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I really didn’t know what to expect to find in Burma before I arrived. I knew that the country was very isolated and that the army had a stranglehold upon the population and violently repressed any expression of freedom that the people tried to display. As the plane started its descent across the recently flooded plains that surround Rangoon, I quickly realized that this was going to be an experience that was unlike any other I had come across in my life.
As the taxi quickly sped through the crowded streets and the airport became a speck in the distance I was surprised to see the brand new houses that were dotted around a small lake. The cab driver informed me that those were all owned by the military personnel and their cronies. After passing the lavish residents that were inhabited by the military, the buildings quickly began looking dilapidated and the infrastructure was in urgent need of an upgrade. This dramatic contrast was most evident with the main highway running from Rangoon to Mandalay. I took the 600km bus ride that took a grueling 15 hours to complete. In the middle of the night I awoke to discover on my left, far into the distance, a newly paved four-lane highway running adjacent to the dusty, one and a half lane “highway” that we were trying to navigate down. I asked a Burmese man what that road was for. He bravely told me in a two words, “government” and “opium”.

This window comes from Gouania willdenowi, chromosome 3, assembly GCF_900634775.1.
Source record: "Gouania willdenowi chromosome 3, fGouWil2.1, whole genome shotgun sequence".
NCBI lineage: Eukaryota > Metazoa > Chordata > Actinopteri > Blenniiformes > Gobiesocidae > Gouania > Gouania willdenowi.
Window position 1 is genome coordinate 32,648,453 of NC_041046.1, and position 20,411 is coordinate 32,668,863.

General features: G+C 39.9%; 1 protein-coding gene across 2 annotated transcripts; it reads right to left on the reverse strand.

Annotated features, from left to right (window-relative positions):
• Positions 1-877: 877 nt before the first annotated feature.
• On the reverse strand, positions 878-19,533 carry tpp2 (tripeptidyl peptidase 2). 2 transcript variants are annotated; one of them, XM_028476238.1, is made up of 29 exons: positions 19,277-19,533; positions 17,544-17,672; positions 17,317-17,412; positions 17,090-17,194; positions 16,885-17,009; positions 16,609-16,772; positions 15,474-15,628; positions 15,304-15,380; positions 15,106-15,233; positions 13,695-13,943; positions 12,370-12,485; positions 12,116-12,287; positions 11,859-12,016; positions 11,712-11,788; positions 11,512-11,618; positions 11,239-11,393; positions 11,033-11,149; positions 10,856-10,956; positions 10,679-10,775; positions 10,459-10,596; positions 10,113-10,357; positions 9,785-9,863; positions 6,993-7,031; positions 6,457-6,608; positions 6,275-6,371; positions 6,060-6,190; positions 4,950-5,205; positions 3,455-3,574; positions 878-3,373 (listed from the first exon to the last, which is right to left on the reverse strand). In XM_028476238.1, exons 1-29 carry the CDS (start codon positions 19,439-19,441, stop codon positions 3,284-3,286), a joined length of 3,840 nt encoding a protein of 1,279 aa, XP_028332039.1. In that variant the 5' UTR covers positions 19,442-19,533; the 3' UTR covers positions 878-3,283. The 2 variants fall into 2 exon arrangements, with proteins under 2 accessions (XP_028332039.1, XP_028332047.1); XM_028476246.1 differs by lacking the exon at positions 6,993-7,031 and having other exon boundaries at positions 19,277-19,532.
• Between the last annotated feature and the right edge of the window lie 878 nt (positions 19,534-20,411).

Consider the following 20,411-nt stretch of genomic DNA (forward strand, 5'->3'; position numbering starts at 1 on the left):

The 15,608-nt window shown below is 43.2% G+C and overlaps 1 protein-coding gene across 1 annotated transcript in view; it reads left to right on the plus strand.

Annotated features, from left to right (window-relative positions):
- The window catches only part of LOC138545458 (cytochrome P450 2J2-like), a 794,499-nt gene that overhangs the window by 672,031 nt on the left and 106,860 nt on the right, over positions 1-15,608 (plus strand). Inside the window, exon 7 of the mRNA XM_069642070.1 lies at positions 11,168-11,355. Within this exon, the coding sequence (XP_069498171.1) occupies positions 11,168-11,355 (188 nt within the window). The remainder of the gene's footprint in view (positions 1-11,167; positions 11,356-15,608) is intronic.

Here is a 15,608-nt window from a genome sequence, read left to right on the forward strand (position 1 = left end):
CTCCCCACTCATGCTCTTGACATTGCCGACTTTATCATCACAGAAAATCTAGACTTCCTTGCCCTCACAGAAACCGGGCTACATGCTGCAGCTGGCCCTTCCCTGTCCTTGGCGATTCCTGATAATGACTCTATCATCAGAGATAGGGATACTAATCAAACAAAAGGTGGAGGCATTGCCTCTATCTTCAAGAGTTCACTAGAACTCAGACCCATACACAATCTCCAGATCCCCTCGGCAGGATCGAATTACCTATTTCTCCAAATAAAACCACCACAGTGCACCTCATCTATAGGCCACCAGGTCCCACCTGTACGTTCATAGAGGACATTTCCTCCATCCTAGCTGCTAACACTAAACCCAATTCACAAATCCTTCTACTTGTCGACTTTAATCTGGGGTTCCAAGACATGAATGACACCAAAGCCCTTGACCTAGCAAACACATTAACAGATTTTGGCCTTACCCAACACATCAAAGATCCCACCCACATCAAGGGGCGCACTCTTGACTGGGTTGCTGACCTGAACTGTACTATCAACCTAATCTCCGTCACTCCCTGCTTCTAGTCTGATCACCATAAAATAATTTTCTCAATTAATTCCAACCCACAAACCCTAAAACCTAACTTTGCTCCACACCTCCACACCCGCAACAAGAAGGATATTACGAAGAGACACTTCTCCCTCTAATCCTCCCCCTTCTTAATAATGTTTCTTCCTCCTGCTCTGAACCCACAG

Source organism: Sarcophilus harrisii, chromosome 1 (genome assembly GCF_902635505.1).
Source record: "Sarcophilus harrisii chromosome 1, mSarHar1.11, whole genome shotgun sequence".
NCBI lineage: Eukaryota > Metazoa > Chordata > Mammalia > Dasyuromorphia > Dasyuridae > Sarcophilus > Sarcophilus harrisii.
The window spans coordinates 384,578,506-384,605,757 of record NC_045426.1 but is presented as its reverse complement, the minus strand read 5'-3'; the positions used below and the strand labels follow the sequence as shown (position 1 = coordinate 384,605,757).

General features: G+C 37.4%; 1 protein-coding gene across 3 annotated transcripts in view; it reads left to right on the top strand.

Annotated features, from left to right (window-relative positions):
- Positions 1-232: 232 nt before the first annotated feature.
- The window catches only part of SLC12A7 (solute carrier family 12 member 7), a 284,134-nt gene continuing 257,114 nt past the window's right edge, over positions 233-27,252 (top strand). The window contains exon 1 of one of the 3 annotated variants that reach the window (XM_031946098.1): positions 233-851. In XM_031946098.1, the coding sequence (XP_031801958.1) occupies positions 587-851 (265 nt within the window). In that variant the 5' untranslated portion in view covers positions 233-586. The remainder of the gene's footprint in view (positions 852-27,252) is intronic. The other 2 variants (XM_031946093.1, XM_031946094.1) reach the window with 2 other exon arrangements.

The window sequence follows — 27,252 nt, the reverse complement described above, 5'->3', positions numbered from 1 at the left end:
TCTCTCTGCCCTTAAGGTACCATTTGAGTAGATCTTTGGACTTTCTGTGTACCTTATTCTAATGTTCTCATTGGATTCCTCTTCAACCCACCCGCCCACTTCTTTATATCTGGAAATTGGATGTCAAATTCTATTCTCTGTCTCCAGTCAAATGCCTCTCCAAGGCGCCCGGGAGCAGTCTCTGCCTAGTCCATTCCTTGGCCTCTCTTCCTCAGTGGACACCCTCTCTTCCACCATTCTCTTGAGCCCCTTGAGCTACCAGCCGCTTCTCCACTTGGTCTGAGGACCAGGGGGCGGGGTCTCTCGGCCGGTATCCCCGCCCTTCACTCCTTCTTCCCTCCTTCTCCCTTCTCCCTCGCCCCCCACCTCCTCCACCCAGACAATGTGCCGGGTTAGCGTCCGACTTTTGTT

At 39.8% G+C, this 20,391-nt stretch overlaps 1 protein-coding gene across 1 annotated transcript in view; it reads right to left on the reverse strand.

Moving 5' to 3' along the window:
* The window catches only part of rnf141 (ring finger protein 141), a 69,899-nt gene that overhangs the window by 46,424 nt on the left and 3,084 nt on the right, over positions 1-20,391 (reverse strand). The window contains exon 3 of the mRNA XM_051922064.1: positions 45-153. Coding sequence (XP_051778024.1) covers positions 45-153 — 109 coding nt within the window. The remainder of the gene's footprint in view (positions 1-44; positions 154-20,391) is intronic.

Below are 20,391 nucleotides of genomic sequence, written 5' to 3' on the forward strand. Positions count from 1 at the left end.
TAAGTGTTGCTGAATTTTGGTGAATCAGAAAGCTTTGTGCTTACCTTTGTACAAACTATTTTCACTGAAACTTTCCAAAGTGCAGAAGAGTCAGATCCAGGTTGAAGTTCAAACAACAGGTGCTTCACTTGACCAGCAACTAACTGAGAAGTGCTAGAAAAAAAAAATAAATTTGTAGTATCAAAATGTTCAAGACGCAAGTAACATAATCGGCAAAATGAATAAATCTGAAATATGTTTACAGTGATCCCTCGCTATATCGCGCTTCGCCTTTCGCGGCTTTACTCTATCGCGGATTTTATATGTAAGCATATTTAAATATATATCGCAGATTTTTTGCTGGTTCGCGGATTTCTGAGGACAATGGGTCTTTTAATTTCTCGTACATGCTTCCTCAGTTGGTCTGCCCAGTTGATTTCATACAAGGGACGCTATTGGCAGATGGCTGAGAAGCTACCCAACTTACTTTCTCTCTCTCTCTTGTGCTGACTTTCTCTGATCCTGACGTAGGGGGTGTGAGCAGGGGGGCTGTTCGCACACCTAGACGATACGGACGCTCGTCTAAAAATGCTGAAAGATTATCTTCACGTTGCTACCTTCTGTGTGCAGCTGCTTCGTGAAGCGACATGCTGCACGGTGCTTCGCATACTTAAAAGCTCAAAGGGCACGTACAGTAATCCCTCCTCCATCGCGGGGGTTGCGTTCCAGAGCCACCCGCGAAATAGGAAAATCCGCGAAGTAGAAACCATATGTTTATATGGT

My pictures reflect that man and the general Burmese population that brave the oppression and brutality of the junta. From my experience, the Burmese people are some of the most friendly, resilient, and hard working people I have ever encountered. Despite any independent voice being violently smothered by the junta, they continue to see hope in their lives. When many other people from around the world would crumble under the circumstances, the people that I encountered showed that they were proud of their home and hopeful one day the government would be toppled.